It is most unclear to me why some cycling organisations oppose the bringing into law of a minimum passing distance to be established for drivers of vehicles when they pass cyclists on the road.
This is a response from BWA on the matter:
"The Board is fully supportive of developing safer riding conditions for all riders – regardless of age, ability or rider type (ie Road, recreational, children, commuter etc) and following careful review has come to the position that the introduction of fixed-distance laws would not create safer rider environments or necessarily address the issue of distracted drivers or poor driver behaviour. The introduction for mandatory distance passing laws is not currently supported by many of the major state cycling organisations including Bicycle Queensland and Bicycle Network.
The Board’s position was included in a recent members e-news and is available on our website http://www.bwa.org.au/bikes-and-riding/735/
Of course, we will continue to liaise with the other national cycling bodies, AGF and State government authorities on this matter."
Meanwhile Westcycle is supportive. Their comment follows:
"Yes WestCycle is supportive of the new legislation being proposed by the Amy Gillett Foundation (AGF) and the Greens requiring a minimum passing distance."
Just makes sense to me: we have to start somewhere in order to get Australian vehicle drivers to allow adequate space for cyclists on our roads.
Let me get my head around this - Bicycle WA opposes a safe passing distance because of concerns around enforcement.
Guess what - I am not concerned about drivers that overtake me with 800 mm to spare - I am concerned about drivers that just about skim my elbow ... and even the most measurement-challenged driver will know the difference between passing at arms length, or the span of a hand. What is the simplified rule? If the cyclist can touch your car, you are too close. (And it is my understanding that this is the way the three-foot passing distance is applied by plain-clothes policemen on bikes in some American jurisdictions.)
And the comment that a safe passing distance for the most vulnerable of road users is opposed by other state cycling organisations (Bicycle Victoria reborn as Bicycle Network, and Bicycle Queensland, and Bicycle WA ) - are they not all using the same membership systems and the same insurance deal .... perhaps they are pretty much one organisation?. ... based on responses to the QLD inqury, most of the rest of Australian cyclists and cycling organisations seem to support the move towards a one-metre MINIMUM passing distance, more at higher speeds. Perhaps the members of this conglomerate of opposing cycling organisations should reflect if the insurance cover is sufficent reason to support this anti-cycling point of view. I notice that my household insurance with SGIO covers me quite well for mishaps when I am cycling....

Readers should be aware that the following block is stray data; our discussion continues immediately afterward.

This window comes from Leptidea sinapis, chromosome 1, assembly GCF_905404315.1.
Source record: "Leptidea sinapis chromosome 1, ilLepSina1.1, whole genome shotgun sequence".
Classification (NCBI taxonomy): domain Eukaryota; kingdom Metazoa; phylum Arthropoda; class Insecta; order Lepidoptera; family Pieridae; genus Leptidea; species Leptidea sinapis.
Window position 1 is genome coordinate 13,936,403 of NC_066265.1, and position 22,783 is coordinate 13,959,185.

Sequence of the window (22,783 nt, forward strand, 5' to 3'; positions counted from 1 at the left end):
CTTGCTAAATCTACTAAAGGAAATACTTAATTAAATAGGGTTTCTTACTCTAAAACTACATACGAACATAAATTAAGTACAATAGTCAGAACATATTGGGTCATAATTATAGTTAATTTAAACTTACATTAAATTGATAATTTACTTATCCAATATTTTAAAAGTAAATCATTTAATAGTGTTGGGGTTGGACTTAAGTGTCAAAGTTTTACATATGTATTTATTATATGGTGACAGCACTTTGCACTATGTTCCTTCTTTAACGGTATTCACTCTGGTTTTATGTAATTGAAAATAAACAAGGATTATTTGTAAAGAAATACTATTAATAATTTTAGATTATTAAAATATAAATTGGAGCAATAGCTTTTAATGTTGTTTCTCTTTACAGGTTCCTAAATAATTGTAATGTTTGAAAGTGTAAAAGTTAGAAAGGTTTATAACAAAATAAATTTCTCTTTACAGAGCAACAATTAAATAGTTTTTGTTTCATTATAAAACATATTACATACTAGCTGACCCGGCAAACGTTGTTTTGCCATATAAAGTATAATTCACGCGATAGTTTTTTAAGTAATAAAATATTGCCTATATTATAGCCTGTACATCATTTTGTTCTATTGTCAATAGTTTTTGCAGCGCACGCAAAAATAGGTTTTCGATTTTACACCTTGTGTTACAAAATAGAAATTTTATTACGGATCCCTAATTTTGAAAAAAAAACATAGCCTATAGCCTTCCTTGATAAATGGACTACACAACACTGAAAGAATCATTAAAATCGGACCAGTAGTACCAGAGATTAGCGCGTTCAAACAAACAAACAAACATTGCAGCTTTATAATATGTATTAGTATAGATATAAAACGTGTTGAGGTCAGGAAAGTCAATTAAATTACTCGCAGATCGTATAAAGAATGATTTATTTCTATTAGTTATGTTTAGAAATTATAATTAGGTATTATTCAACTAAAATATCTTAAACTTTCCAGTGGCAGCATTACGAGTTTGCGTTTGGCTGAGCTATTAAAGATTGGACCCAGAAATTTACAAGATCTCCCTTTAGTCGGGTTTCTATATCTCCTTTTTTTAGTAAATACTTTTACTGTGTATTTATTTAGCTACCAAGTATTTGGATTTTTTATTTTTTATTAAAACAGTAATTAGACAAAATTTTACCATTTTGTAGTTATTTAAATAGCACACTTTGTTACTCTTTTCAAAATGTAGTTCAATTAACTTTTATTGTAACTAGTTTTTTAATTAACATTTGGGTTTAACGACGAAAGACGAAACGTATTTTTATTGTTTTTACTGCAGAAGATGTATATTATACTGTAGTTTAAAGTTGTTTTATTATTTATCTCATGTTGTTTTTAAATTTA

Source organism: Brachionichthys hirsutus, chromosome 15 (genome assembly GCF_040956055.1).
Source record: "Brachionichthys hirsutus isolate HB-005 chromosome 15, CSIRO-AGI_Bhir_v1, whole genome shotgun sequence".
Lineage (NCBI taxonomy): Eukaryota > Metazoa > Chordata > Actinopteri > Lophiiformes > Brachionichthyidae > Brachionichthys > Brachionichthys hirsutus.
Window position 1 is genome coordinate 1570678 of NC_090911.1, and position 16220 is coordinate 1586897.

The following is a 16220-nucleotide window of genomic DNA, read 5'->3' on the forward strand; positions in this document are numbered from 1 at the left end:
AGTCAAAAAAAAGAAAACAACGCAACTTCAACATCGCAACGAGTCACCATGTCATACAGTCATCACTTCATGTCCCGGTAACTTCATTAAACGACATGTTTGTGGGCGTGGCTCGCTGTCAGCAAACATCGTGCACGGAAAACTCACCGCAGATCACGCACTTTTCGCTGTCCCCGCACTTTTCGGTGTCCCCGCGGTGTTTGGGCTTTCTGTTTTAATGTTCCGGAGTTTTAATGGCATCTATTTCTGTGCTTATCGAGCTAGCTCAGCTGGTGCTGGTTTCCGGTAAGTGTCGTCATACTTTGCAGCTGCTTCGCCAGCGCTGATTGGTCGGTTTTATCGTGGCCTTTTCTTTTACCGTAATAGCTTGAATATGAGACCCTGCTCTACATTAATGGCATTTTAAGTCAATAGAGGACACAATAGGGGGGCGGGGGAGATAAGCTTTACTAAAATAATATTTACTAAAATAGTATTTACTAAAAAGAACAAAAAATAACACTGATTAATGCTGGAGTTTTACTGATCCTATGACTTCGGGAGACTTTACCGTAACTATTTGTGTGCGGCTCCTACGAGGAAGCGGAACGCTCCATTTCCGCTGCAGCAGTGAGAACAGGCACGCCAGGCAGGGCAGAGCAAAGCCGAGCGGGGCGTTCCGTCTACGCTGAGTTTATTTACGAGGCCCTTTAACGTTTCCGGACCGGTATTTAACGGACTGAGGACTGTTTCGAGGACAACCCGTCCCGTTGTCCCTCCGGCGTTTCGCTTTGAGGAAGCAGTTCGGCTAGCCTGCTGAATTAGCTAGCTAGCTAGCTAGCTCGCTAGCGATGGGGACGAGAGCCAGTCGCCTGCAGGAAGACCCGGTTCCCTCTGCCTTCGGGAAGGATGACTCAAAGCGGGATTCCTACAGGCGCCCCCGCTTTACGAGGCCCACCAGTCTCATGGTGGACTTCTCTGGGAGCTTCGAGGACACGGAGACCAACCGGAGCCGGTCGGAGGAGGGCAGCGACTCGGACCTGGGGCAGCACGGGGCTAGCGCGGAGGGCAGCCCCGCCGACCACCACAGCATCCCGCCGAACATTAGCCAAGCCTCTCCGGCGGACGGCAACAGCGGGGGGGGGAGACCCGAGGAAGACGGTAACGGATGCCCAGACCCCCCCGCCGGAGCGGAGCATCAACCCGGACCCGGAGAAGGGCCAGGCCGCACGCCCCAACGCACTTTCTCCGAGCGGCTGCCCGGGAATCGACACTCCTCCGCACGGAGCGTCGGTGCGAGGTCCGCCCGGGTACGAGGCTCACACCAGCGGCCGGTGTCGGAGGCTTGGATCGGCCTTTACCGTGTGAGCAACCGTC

Good to see that the West Australian peak organisation for cycling, WestCycle, supports the move towards a safe passing distance. I wonder how they internally deal with contrary Bicycle WA, who, I think, is a member of this peak body.
I ride about 7500 km a year, perhaps one third to half of it on roads, and I would love to have stronger legal protection, backed up by driver education, slower speeds on side roads, and separate bike paths where the volume of cyclists, or the speed and volume of cars justifies it.
I think this should not be a race to the lowest common denominator - all these cycling organisations need to find common ground, or they need to have their heads bashed together like naughty kids in the school yard. Common ground on a legal one meter passing distance would be a good way to demonstrate their relevance.
I think this thread started with the question what should be advocated for. My answer is pretty much in the previous paragraphs:
- infrastructure that separates cyclist from cars where possible, particularely when car volumes or speeds are a problem
- lower car speeds in the suburbs, to enable me to reach the PSP's safely
- laws that protect cyclist, such as the "strict liability" laws in Holland, France and other European countries, that make the driver of the heavier vehicle for the damage caused by smaller vehicles - trucks vs cars, cars vs bicycles, bicycles vs pedestrians. And also laws that make cars pass at a reasonable distance.